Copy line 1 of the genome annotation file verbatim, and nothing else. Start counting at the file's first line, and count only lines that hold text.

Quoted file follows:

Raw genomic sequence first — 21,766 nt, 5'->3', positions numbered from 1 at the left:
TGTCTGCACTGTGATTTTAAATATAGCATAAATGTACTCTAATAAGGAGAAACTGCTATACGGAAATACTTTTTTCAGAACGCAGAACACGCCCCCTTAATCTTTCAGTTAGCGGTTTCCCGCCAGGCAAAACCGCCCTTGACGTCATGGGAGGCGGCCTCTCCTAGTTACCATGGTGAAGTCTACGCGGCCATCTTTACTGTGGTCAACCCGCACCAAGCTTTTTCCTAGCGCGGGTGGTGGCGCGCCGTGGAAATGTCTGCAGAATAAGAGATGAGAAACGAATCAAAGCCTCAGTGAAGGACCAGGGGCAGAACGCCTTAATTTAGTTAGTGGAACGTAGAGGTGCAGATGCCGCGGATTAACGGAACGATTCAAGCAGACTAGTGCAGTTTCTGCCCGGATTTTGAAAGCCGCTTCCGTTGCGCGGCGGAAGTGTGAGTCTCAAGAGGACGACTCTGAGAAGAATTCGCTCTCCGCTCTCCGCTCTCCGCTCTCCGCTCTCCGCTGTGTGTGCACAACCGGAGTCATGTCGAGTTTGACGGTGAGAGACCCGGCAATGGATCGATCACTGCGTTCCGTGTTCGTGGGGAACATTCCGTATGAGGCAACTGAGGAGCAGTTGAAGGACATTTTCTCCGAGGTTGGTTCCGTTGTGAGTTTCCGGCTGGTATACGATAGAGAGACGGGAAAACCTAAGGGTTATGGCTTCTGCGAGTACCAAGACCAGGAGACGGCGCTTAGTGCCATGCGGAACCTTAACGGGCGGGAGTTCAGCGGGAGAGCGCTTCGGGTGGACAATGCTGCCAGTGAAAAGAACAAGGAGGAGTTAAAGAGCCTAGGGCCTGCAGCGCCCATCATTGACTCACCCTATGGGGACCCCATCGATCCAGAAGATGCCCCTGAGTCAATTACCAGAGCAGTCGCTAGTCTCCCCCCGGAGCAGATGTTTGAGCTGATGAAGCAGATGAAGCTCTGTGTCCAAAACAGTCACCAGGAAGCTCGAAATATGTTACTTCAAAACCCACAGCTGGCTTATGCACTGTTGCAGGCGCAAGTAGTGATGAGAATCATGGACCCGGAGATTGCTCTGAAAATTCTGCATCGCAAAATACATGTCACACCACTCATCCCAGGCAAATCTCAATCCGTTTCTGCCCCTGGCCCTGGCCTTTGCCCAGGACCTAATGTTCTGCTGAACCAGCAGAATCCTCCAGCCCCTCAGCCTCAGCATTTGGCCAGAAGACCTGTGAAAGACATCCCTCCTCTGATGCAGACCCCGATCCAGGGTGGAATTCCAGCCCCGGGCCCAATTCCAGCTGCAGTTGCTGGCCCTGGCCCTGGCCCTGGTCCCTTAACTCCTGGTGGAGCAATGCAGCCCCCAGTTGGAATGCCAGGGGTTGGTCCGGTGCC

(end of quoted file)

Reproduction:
Raw genomic sequence first — 21,766 nt, 5'->3', positions numbered from 1 at the left: